From Middle English rosmary, rosemarye, alteration of earlier Middle English rosmarine, rosemaryn, partly from Old English rōsmarim (“rosemary”) and partly from Old French rosmarin; both from Latin rosmarīnus, from rōs (“dew, moisture”) + marīnus (“marine, of the sea”).
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- A shrub, Rosmarinus officinalis, that originates from Europe and Asia Minor and produces a fragrant herb used in cooking and perfumes.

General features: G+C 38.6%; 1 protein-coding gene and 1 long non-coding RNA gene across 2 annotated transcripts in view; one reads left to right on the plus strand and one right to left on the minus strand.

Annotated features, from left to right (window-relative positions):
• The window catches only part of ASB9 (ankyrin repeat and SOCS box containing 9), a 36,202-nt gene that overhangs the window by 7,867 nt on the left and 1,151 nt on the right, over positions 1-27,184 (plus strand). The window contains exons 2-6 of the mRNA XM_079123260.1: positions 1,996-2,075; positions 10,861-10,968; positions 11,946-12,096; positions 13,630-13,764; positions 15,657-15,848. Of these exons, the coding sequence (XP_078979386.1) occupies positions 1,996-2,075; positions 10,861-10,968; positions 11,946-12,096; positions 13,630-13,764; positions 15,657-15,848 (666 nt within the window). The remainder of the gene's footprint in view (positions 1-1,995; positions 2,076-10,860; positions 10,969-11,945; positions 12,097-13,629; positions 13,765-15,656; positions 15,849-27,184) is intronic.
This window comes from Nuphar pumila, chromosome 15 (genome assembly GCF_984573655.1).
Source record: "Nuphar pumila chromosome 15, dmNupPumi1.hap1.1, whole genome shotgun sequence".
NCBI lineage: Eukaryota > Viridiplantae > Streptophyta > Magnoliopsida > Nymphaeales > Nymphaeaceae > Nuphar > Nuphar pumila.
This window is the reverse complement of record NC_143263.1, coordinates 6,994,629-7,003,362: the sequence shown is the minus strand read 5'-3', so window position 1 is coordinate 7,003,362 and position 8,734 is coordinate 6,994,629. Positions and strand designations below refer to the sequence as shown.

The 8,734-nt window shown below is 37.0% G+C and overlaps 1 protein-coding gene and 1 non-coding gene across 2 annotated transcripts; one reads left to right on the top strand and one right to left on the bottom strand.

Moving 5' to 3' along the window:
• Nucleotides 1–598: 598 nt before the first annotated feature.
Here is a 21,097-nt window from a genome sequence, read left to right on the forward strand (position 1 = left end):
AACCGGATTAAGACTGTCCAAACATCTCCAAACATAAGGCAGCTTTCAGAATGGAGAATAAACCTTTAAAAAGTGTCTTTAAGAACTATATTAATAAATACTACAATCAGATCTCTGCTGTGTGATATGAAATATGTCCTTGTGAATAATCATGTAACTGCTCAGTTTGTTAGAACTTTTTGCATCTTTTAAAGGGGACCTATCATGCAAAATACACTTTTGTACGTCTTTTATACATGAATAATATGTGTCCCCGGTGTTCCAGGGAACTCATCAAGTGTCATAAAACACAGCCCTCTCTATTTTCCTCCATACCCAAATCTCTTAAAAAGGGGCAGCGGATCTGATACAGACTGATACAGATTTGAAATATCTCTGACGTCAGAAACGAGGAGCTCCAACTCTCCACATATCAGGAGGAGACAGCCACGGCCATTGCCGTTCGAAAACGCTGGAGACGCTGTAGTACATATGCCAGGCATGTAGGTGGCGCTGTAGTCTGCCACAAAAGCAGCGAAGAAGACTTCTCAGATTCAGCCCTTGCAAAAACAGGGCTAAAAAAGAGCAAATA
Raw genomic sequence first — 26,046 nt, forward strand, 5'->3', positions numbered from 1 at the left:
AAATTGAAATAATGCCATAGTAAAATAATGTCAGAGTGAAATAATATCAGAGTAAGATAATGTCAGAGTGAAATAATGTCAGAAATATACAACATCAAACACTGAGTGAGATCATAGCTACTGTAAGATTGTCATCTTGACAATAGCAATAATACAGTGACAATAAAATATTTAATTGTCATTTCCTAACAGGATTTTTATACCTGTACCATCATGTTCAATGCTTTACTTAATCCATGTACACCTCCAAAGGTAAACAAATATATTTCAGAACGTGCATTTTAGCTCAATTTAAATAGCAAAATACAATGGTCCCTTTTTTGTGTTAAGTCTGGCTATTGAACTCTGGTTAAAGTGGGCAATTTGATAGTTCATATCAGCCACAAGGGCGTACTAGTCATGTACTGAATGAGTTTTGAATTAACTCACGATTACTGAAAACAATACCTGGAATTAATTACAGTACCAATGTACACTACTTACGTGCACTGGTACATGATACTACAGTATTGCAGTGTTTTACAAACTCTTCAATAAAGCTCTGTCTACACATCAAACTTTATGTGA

1605, Shakespeare, William, THE Tragicall Hiſtorie of HAMLET, Prince of Denmarke. By William Shakeſpeare. Newly imprinted and enlarged to almoſt as much againe as it was, according to the true and perfect Coppie., 2nd Quarto, AT LONDON: Printed by I.R. for N.L. and are to be ſold at his ſhoppe vnder Saint Dunſtons Church in Fleetſtreet, Act IV, scene v:
- Oph. There's Roſemary, thats for remembrance, pray you loue remember, and there is Pancies, thats for thoughts.
- rosmarine (obsolete)
- bog rosemary
- marsh rosemary (genus Limonium or species Rhododendron tomentosum)
- rosemary pine (Pinus taeda)
- rosmarinic acid